The study from The University of Pennsylvania’s Annenberg School for Communication defines background TV as “TV that is on in the vicinity of the child that the child is not attending to”.  The research looked at TV exposure in 1,454 households with children aged 8 months-8 years. The study found that younger children and African-American kids were exposed to more background TV than other children.  Having background TV noise of any kind can disrupt mental tasks for all and may also interfere with language development in younger children. 

Those households that had the least background TV exposure were those that did not have a TV in the child’s room!! That doesn’t seem to be a surprising finding at all. Many parents leave the TV on in a child’s room to help them sleep, although there are numerous studies to show exactly the opposite effect, TV disrupts sleep. I now routinely ask every parent during their child’s check up if there is a TV in the child’s room. I also ask every older child the same question, and there are many teens who are not happy with me when I encourage their parents to take the TV out of the bedroom of their adolescent. There is just no need to have a TV in the bedroom of children of any age.  I have given up on this discussion with my college aged patients!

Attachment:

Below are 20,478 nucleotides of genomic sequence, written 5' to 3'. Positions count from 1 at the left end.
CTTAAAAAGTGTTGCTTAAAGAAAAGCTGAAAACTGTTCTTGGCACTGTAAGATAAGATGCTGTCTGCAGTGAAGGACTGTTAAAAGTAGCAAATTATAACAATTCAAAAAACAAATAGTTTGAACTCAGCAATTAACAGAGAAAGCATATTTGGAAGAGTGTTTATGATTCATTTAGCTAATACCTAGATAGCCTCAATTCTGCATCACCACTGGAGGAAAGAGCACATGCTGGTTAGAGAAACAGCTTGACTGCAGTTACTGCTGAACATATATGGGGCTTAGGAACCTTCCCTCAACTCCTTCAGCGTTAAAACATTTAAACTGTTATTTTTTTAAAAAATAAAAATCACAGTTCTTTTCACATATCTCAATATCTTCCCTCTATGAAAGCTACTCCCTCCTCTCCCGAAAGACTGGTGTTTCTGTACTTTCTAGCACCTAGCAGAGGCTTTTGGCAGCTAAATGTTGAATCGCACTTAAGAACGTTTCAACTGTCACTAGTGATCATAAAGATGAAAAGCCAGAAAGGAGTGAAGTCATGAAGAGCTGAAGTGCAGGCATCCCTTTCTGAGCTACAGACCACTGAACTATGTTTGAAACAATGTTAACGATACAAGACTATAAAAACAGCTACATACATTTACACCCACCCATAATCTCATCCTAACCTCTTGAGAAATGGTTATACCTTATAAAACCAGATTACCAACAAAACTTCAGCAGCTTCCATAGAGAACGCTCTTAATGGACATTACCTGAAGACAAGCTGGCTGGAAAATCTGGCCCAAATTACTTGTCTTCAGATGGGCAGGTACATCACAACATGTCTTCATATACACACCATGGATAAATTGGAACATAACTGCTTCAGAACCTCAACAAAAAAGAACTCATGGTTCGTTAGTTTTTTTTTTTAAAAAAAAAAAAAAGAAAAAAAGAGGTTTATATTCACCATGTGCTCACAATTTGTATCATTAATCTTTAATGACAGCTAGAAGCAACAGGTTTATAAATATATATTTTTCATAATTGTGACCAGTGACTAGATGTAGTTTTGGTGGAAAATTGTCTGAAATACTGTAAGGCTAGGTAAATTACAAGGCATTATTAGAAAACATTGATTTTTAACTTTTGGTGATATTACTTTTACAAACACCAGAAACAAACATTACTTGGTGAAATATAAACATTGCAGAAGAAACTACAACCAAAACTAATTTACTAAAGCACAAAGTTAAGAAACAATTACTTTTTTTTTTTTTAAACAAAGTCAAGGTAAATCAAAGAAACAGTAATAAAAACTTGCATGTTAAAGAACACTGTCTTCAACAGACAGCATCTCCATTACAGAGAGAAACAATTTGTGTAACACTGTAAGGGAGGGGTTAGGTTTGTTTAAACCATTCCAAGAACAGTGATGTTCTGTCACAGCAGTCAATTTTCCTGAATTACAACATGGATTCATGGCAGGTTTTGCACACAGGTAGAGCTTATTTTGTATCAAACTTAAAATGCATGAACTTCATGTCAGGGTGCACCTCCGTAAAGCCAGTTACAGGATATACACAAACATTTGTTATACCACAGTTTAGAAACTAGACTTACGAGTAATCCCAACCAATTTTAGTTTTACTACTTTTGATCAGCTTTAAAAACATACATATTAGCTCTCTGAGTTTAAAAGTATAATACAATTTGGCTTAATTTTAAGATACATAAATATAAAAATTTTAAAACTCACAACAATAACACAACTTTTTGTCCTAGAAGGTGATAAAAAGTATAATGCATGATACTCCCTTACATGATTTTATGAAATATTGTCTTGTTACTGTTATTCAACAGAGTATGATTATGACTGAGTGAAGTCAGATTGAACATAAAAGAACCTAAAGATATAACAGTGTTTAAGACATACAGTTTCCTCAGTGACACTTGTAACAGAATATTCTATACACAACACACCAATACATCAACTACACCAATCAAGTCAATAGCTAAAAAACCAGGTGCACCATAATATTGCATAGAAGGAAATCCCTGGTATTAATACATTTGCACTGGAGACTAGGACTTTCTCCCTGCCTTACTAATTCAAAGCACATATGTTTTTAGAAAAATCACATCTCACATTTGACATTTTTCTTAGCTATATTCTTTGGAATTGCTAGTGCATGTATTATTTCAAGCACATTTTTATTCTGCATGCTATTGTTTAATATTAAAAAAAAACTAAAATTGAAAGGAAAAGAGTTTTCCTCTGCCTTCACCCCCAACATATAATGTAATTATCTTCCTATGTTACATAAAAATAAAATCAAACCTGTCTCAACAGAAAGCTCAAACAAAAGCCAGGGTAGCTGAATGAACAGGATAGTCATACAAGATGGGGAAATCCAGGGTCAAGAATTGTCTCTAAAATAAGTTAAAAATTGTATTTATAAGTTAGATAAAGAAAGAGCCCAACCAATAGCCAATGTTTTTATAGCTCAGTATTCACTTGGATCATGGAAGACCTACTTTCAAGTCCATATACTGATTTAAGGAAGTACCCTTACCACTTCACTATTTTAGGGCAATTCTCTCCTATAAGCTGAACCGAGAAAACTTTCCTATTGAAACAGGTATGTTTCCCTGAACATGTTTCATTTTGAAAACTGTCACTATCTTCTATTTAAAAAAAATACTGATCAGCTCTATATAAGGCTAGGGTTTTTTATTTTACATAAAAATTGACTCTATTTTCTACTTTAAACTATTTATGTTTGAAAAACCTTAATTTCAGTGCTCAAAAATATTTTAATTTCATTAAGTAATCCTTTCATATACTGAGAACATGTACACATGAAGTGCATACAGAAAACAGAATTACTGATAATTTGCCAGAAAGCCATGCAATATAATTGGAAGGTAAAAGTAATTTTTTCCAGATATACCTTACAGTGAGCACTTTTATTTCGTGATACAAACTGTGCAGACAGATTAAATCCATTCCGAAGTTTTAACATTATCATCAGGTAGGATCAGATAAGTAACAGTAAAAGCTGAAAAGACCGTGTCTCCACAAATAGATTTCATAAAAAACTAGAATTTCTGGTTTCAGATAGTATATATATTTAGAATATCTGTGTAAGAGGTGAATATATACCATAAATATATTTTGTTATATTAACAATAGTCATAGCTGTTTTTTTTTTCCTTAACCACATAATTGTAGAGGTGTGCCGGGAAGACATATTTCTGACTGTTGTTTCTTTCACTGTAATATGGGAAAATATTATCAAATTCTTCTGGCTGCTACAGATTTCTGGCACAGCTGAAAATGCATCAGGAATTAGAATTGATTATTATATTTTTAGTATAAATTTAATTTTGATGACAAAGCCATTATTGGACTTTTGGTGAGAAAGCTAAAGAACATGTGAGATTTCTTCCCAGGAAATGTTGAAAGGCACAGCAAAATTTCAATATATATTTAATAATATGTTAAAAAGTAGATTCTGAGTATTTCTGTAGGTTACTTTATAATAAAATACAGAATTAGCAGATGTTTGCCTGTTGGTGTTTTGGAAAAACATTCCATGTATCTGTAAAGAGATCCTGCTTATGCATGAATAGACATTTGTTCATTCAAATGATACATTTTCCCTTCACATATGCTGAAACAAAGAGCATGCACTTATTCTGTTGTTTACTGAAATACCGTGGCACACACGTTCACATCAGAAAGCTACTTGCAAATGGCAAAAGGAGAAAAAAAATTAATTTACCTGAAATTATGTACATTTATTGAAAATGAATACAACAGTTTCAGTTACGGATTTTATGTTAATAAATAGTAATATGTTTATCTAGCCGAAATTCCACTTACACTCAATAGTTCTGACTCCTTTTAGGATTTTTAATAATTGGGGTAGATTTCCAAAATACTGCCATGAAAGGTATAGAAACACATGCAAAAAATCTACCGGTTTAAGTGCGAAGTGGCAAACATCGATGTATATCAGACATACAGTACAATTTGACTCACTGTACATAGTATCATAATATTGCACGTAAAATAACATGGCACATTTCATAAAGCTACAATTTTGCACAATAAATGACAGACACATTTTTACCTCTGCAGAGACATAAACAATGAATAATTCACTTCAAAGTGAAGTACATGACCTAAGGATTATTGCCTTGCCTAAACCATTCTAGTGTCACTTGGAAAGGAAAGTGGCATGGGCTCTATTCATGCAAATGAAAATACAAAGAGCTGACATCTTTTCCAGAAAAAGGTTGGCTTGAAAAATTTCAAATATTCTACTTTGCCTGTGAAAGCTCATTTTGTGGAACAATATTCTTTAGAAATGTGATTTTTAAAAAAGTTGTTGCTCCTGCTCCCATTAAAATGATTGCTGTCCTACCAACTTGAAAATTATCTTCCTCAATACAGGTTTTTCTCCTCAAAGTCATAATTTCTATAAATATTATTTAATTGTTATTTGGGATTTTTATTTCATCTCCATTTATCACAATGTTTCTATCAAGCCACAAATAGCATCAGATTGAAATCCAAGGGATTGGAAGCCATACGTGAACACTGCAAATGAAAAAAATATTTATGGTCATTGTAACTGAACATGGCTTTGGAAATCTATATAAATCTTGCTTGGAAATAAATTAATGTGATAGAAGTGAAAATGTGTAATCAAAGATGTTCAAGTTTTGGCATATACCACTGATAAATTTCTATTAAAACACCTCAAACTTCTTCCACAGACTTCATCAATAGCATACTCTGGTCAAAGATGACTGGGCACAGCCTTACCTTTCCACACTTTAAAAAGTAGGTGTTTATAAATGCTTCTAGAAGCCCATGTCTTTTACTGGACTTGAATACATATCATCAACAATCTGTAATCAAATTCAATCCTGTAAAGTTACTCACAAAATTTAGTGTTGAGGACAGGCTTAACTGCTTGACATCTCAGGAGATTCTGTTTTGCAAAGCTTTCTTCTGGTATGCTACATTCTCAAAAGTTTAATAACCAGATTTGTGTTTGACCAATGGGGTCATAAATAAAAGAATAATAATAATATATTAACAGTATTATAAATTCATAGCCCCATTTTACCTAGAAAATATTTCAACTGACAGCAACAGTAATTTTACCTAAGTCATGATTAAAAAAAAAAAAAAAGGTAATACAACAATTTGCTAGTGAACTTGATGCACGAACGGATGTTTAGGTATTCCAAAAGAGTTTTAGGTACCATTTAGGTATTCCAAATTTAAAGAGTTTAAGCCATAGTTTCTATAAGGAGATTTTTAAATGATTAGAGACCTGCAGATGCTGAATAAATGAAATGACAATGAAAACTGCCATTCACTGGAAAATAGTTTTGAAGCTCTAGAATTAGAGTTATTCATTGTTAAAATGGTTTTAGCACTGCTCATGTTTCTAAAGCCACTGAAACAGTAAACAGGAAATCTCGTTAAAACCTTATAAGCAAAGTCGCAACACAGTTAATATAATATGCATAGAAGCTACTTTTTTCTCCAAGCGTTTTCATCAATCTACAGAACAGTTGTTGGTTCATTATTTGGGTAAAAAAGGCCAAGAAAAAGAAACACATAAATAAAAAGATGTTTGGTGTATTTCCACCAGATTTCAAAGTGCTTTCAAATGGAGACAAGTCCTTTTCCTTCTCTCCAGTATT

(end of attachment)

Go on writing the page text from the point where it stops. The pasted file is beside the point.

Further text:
While many parents are doing a good job of monitoring what their children are watching on TV, and how long they are watching, we may not be doing as well when it comes to background TV.  While older kids hear news stories or language that they needn’t be exposed to, a younger child’s language skills may be delayed due to background TV noise. 

So, the kitchen TV needn’t be on while you are making your children their breakfast before school or in the evening while eating dinner. Family dinner is one of the most important times of the day and conversation is the key. No one needs to try to talk over the TV, just turn it off!